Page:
City to borrow to make good on school $ pledge

Posted: June 06, 2014

AFTER A YEAR of squabbling, Mayor Nutter and City Council President Darrell Clarke must show how they will make good on their $61 million pledge to the School District of Philadelphia today, the deadline for introducing new bills in Council this fiscal year.

The two sides negotiated yesterday over how much of the $35 million they still owe should come from borrowing. Nutter said he will transmit a bill to Council this morning.

The issue dates back to last year, when Gov. Corbett orchestrated a last-minute rescue package for the district. One provision authorized the city to borrow $50 million on behalf of the district in 2014.

Clarke opposed that plan and came up with a new way to get the $50 million: The city would buy empty school buildings from the district and resell them.

The administration was doubtful, and Nutter and Clarke sparred until days before school began in September. They finally reached an agreement in which the district would sell as many properties as it could during the year, and the city would cough up the rest of the cash at the end.

After seven building sales and additional expenses, the bill to the city is about $35 million.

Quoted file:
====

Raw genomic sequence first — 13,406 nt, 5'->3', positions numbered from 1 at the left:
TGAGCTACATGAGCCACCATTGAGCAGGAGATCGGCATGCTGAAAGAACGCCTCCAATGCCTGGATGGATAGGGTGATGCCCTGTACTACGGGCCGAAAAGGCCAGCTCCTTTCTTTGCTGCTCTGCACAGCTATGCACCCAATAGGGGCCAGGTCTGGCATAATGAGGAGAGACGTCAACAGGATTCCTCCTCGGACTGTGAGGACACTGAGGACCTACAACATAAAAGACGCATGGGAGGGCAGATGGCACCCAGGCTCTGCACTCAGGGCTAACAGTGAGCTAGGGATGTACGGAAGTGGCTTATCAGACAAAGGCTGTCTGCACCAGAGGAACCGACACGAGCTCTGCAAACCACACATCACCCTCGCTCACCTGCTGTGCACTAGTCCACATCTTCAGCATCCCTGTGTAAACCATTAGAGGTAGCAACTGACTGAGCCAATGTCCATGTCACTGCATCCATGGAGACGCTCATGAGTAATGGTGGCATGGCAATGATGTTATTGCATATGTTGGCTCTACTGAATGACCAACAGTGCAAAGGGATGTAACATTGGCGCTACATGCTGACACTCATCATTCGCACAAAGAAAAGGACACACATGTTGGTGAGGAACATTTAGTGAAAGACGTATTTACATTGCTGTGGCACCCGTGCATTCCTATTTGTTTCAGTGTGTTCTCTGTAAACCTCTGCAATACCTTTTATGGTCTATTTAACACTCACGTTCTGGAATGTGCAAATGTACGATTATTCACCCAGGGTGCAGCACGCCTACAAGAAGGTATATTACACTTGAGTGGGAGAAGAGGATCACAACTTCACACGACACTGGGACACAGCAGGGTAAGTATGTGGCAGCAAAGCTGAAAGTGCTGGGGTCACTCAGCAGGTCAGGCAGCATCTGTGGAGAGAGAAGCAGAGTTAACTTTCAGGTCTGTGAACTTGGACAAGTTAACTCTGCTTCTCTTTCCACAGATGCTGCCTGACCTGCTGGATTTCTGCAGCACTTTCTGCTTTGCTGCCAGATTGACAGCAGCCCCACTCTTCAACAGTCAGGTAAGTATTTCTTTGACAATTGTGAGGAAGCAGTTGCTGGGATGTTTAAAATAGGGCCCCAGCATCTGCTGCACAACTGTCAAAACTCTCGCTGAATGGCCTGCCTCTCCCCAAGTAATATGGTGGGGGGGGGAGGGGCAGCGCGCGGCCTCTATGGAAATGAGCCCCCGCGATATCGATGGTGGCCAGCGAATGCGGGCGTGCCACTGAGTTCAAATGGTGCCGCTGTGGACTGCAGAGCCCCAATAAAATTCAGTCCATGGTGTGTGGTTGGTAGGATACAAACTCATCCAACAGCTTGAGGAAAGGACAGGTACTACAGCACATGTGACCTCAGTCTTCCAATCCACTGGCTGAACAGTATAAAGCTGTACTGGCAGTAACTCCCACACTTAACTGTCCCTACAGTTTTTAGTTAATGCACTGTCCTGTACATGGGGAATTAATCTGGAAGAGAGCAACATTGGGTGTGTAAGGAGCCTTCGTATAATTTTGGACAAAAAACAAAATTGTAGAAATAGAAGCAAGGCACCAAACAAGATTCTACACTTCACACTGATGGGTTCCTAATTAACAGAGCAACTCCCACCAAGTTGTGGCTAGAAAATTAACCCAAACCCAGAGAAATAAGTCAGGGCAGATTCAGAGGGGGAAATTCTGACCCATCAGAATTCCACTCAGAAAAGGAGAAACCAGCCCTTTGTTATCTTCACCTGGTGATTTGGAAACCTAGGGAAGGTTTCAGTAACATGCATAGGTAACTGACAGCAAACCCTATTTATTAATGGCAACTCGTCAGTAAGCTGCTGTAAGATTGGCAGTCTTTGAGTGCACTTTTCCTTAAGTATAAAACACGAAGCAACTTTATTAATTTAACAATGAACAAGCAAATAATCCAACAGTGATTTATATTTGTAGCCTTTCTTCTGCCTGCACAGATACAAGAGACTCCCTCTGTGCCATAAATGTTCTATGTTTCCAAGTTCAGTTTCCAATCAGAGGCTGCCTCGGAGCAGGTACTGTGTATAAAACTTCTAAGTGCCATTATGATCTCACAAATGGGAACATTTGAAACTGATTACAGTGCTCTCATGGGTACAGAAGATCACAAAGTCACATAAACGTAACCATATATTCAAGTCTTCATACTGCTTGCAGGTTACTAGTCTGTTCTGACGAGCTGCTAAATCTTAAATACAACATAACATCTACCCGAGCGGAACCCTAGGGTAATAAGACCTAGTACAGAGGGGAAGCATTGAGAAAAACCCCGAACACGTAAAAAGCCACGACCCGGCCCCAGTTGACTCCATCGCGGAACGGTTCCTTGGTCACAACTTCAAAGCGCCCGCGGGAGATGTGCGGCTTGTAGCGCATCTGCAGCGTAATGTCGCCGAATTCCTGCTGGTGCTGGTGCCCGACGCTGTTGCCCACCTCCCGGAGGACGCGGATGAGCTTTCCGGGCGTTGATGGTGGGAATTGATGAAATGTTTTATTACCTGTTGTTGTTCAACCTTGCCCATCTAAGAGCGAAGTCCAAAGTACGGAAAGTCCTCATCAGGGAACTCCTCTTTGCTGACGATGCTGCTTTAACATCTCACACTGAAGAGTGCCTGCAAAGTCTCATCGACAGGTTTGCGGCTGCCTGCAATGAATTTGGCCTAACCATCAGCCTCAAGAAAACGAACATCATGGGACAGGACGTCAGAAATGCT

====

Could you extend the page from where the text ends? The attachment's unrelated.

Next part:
Sources said Nutter initially proposed borrowing that amount, but Clarke wanted a smaller borrowing in the hopes of securing money from the pending sale of the William Penn High School building.

Late yesterday, the two sides were discussing borrowing $20 million but hadn't reached a deal.

In a hearing yesterday, Clarke pressed Superintendent William Hite on why the district didn't sell more properties this year.

"This whole school building sale has been one of the most frustrating processes. . . . It just seems like, 'We'll get to it when we can,' " Clarke said. "But every time we turn around, people are asking Council, 'When are you going to take action? When are you going to give money to the district?' "

Hite said the district acted with "urgency" to complete the sales.

"We have agreements of sale on seven properties, which will be closed by the end of this fiscal year," he said. "It's not like we've been sitting around trying to delay the process."

The borrowing costs will be paid for by making permanent the "temporary" 2009 city sales-tax increase from 7 percent to 8 percent, a measure that passed out of committee yesterday. That measure, shepherded by Clarke, was the source of all the disagreement. It calls on Harrisburg to amend last year's school-rescue package so that a greater share of the sales-tax revenue goes to the city's pension fund.

After relentless pressure from local-schools advocates, Clarke added a fallback provision that will allow the tax to become law even if Harrisburg doesn't act. In that case, $120 million will go to the district, and a smaller slice that will grow over time to pensions.

Also yesterday, the Committee of the Whole approved next year's $4 billion city operating budget, concluding two months of departmental hearings on the mayor's spending proposals.

Unless it adds another session, Council's last meeting before the July 1 budget deadline is June 19. To receive the requisite two public readings, all bills for this year must be introduced today.

- Staff writer Jenny DeHuff

contributed to this report.

On Twitter: @SeanWalshDN


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